STRYPER (1982–90; 2003–PRESENT). Michael Sweet (vocals), Oz Fox (guitar), Tim Gaines (bass, Brad Cobb for several records and tours, now Tracy Ferrie), Robert Sweet (drums).
During the heyday of the Christian rock scene, most Christian rock bands stayed away from metal and its satanic influences and “rock and roll all night and party every day” ethos. Most bands however, did not have the prostelyzing power, or extreme bad taste in clothing, that the Christian band members in Stryper had. (Stryper’s name stood for Salvation Through Redemption Yielding Peace Encouragement and Righteousness) Originally formed in the early eighties as Roxx Regime by the brothers Michael and Robert Sweet, the band started out as a secular metal band but were inspired by friend Ken Metcalf (who also toured with the band as a keyboard player and touring evangelist) in 1982 and decided to preach an evangelical Christian message via heavy metal.
The band, in their garish beelike costumes, was almost instantaneously successful.nTheir debut record, Soldier’s Under Command, went gold and established Stryper as one of the most popular metal, much less the most popular Christian, bands in the world. Their next record, To Hell with the Devil, was even more successful, going platinum and establishing Stryper as a major touring act. However, balancing commercial success with an evangelical Christian message proved difficult for Stryper to manage, and their next record, In God We Trust, was a major hit but was criticized by many fans for abandoning the Christian theme for more pop-ready commercialsounding songs such as “Always There for You.” Deciding suddenly that the secular world might be more lucrative, Stryper changed directions and costumes for the Against the Law record, which featured no songs that were explicitly about God or religion. Naturally the Christian fan base reacted with outrage at what many evangelicals considered to be the band choosing mammon over God.
After releasing a greatest hits record, frontman Sweet departed, leading the band to dwindle to a halt and the band dissolved with members playing in various Christian bands. In 2003, the band reunited to play several shows, and after some successful tour, a new record was rereleased in 2005. Stryper continued to tour to acclaim from old stalwart fans, as well as new fans in the Christian music industry. Stryper may have been labeled an anomaly by the mainstream metal press, but many both inside and outside the evangelical community welcomed Stryper’s message of hope and positivity.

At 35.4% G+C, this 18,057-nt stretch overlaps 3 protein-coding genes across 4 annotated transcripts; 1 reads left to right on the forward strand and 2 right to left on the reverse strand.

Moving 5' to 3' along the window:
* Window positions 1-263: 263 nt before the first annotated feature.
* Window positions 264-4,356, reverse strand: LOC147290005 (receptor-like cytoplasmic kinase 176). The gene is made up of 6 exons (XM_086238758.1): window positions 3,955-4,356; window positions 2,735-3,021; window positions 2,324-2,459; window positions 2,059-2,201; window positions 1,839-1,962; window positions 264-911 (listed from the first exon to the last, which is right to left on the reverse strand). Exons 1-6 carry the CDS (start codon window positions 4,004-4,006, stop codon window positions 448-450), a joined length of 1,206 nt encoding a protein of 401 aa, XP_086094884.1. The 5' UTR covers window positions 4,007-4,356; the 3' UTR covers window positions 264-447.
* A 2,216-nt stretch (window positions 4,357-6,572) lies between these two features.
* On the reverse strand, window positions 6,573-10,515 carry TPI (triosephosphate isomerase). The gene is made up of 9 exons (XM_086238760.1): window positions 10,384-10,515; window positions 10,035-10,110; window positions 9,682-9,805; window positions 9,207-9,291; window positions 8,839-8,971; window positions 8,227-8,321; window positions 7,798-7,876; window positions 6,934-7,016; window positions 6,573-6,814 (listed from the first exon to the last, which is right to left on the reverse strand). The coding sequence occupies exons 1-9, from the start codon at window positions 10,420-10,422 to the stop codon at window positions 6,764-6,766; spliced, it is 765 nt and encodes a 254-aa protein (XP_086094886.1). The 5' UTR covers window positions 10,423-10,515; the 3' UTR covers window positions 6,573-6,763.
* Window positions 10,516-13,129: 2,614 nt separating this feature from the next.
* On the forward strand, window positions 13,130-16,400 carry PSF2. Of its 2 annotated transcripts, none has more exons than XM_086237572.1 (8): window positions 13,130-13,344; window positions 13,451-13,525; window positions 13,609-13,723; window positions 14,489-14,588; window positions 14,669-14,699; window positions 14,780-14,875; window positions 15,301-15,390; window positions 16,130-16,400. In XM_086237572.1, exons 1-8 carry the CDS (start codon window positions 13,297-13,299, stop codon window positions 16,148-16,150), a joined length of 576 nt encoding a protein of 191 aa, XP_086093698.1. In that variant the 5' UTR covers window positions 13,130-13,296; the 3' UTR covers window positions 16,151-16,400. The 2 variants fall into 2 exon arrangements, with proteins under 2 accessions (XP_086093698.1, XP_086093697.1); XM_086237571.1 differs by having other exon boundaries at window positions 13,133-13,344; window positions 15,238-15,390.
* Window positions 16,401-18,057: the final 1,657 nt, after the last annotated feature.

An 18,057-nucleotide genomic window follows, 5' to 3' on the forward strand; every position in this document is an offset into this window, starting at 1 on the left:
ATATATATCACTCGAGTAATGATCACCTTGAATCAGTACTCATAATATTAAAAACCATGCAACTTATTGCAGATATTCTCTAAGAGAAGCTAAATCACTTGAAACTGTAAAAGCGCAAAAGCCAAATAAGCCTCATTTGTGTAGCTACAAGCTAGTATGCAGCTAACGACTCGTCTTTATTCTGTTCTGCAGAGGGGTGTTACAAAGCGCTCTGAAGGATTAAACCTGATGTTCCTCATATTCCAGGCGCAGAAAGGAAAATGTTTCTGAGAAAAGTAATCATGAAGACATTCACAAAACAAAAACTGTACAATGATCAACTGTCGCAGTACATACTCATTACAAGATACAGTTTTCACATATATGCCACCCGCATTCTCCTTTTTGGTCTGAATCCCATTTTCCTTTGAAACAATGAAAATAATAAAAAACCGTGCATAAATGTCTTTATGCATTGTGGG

It is unclear how many fans were converted, or even affected, by Stryper’s lyrics, or by the free copies of the New Testament that the band gave out for free to the audience, but at their height of popularity millions of people, Christian and non-Christian, were buying Stryper records. While Stryper may not have been the most successful metal band, they stand out as a stark contrast to the numerous black metal bands who claim to represent the true metal underground.
Discography: The Yellow and Black Attack [EP] (Hollywood, 1984); Soldiers Under Command (Hollywood, 1985); To Hell with the Devil (Hollywood, 1986); In God We Trust (Hollywood, 1988); Against the Law (Hollywood, 1990); Reborn (Big3, 2005); Live in Puerto Rico (Immortal, 2007), Murder By Pride (2009); The Covering (2011).